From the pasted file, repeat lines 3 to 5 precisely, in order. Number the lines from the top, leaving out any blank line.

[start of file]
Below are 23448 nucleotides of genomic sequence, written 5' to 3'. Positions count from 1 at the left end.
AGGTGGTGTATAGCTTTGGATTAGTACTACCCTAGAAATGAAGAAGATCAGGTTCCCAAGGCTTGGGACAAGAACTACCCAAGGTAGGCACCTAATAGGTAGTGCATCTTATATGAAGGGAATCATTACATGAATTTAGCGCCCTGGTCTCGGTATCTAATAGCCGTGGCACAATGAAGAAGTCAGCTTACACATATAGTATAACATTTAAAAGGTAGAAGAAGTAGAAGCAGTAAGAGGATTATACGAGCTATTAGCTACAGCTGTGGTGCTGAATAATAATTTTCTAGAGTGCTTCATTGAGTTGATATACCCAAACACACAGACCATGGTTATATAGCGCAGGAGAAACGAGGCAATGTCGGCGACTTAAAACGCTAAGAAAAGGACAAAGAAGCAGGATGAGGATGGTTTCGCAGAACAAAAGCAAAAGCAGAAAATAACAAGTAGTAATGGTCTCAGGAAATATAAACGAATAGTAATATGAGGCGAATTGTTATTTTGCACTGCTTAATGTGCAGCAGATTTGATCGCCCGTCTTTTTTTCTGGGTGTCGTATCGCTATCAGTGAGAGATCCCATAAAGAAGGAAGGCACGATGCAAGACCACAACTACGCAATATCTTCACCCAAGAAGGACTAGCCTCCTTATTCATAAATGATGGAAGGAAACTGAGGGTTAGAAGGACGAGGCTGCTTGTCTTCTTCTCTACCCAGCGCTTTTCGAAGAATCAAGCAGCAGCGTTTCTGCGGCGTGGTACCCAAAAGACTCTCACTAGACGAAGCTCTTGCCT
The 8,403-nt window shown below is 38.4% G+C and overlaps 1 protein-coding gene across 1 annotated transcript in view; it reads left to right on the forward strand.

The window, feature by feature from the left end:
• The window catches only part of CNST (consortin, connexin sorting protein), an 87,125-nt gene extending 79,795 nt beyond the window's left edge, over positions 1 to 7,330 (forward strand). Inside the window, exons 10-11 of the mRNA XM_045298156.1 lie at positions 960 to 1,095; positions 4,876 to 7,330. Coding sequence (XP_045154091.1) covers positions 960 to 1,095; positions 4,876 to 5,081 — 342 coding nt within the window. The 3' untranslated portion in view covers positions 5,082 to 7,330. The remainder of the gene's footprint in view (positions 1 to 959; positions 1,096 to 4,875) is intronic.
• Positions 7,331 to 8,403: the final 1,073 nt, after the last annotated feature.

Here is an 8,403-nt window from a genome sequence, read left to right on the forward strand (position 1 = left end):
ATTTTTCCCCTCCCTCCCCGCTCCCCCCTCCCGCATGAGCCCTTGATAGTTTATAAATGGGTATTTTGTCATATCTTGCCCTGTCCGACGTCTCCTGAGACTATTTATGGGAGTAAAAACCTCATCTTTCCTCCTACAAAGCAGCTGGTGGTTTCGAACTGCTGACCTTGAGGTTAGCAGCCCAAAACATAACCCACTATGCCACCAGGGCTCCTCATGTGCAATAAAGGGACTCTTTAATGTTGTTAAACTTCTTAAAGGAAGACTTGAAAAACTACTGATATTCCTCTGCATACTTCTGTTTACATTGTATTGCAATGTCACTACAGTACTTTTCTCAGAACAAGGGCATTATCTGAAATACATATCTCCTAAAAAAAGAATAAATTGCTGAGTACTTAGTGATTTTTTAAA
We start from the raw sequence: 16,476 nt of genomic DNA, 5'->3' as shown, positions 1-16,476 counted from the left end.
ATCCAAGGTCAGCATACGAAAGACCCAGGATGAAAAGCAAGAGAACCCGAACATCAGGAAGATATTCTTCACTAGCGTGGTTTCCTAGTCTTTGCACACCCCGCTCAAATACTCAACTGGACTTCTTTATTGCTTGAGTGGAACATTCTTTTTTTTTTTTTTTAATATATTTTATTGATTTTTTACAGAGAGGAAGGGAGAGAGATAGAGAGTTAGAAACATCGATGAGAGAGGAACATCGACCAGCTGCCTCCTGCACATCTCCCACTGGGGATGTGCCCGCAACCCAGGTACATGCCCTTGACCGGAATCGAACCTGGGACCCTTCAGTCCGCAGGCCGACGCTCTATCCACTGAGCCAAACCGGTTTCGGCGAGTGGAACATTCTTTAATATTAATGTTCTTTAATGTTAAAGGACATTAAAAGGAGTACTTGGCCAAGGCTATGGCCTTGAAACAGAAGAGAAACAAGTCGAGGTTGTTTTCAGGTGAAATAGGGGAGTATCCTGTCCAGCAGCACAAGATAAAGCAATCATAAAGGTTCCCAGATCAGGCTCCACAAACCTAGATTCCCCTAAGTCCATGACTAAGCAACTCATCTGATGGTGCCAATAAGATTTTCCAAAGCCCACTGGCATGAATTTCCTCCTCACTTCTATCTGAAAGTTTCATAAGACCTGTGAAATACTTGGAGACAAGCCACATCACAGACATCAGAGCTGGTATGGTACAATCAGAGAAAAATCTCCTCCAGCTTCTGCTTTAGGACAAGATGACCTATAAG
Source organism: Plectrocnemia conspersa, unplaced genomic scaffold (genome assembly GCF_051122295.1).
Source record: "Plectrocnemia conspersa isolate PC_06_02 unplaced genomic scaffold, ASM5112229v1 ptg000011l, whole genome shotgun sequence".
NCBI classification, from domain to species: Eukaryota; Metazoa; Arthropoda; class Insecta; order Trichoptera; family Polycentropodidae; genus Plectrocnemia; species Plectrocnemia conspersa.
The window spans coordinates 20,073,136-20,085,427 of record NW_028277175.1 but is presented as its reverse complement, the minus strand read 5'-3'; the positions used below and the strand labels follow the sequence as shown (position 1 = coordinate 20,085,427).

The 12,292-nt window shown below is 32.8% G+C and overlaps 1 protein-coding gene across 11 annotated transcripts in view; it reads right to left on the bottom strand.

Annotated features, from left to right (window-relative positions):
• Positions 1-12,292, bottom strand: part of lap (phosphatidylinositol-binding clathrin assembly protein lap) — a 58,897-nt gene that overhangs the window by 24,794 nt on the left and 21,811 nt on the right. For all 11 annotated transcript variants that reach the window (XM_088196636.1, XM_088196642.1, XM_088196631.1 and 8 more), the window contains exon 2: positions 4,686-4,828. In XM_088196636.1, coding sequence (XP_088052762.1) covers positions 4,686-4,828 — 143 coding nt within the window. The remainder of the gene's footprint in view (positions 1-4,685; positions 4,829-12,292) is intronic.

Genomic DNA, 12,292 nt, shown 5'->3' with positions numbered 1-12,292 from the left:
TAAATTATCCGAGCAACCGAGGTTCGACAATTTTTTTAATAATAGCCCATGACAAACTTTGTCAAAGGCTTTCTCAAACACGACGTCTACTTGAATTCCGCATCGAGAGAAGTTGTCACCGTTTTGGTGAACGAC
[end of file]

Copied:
The 8,403-nt window shown below is 38.4% G+C and overlaps 1 protein-coding gene across 1 annotated transcript in view; it reads left to right on the forward strand.

The window, feature by feature from the left end:
• The window catches only part of CNST (consortin, connexin sorting protein), an 87,125-nt gene extending 79,795 nt beyond the window's left edge, over positions 1 to 7,330 (forward strand). Inside the window, exons 10-11 of the mRNA XM_045298156.1 lie at positions 960 to 1,095; positions 4,876 to 7,330. Coding sequence (XP_045154091.1) covers positions 960 to 1,095; positions 4,876 to 5,081 — 342 coding nt within the window. The 3' untranslated portion in view covers positions 5,082 to 7,330. The remainder of the gene's footprint in view (positions 1 to 959; positions 1,096 to 4,875) is intronic.